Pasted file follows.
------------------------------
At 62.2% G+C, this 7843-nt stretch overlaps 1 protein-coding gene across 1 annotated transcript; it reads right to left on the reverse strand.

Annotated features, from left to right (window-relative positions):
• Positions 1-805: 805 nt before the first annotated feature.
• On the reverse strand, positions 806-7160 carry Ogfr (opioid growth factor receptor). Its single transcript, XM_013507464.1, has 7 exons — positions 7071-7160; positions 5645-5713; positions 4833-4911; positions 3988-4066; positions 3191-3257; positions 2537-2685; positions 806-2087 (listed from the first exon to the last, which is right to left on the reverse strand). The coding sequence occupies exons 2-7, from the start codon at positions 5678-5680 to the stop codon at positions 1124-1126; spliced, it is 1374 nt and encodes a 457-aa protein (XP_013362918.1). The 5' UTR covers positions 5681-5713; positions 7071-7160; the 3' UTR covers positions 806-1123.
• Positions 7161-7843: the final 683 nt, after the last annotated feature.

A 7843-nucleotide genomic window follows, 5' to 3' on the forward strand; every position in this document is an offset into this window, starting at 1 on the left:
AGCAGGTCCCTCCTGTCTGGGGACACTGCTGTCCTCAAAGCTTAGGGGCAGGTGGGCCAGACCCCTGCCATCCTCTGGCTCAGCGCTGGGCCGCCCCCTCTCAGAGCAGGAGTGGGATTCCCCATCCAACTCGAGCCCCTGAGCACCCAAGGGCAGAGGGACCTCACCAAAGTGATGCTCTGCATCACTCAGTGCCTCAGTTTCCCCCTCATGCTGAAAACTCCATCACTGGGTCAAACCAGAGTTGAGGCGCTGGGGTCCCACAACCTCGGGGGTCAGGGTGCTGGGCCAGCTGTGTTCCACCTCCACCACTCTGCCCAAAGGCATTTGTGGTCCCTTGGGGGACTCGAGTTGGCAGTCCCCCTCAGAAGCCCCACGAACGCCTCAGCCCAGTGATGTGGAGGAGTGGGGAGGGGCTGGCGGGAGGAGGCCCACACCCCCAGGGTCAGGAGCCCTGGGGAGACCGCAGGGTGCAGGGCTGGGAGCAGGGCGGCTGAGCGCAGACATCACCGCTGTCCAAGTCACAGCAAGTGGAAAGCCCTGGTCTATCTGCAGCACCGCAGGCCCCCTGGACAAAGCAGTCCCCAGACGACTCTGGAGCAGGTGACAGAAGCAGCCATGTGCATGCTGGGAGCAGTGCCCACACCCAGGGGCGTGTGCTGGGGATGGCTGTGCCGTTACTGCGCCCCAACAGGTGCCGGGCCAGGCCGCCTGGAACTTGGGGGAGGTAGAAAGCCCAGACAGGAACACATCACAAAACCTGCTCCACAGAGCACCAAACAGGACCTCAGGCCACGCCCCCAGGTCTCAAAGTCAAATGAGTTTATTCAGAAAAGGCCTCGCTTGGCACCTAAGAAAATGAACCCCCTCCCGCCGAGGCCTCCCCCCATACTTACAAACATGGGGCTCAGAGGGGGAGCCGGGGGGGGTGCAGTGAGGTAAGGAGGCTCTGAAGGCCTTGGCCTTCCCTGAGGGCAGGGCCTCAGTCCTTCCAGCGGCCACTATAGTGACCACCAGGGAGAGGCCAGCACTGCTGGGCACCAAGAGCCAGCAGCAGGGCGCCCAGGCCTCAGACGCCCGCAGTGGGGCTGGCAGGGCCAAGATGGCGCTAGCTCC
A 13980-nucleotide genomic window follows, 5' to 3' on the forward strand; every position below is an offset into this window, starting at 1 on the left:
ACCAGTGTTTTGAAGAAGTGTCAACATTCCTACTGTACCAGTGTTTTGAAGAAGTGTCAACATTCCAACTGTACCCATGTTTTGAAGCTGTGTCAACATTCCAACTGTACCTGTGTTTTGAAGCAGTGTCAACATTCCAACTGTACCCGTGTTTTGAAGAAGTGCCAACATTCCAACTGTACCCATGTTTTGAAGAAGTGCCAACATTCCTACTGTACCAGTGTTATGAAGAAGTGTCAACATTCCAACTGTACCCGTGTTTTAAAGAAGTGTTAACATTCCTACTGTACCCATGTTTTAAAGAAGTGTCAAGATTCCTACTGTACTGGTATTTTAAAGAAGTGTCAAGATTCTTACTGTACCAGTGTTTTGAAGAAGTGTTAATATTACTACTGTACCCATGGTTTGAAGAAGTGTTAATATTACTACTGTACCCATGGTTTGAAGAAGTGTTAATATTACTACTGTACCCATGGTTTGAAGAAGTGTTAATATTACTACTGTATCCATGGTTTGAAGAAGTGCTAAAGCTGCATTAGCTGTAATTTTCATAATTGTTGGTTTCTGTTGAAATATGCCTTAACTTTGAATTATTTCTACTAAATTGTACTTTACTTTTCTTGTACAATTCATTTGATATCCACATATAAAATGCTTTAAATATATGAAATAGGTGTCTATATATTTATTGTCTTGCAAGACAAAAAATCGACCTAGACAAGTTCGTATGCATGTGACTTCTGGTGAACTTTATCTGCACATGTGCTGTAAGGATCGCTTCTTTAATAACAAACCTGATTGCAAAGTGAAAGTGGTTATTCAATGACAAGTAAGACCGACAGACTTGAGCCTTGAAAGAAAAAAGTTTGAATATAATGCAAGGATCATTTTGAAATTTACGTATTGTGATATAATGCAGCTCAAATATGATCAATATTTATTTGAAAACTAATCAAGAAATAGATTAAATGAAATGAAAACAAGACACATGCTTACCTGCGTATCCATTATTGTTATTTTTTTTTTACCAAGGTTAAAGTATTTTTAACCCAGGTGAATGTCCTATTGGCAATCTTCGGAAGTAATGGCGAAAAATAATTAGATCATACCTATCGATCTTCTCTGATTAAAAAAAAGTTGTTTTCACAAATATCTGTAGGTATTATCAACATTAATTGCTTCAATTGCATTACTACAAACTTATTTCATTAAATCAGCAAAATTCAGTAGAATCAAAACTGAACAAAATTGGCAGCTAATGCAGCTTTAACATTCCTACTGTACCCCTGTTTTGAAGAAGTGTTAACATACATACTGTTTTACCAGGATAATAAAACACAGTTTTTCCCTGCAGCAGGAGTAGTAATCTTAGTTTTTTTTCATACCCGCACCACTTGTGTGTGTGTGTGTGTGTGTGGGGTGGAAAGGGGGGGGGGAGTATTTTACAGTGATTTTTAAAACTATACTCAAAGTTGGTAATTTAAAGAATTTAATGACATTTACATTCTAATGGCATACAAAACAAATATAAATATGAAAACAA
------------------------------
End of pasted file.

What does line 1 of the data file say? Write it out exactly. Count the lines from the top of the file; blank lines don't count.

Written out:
At 62.2% G+C, this 7843-nt stretch overlaps 1 protein-coding gene across 1 annotated transcript; it reads right to left on the reverse strand.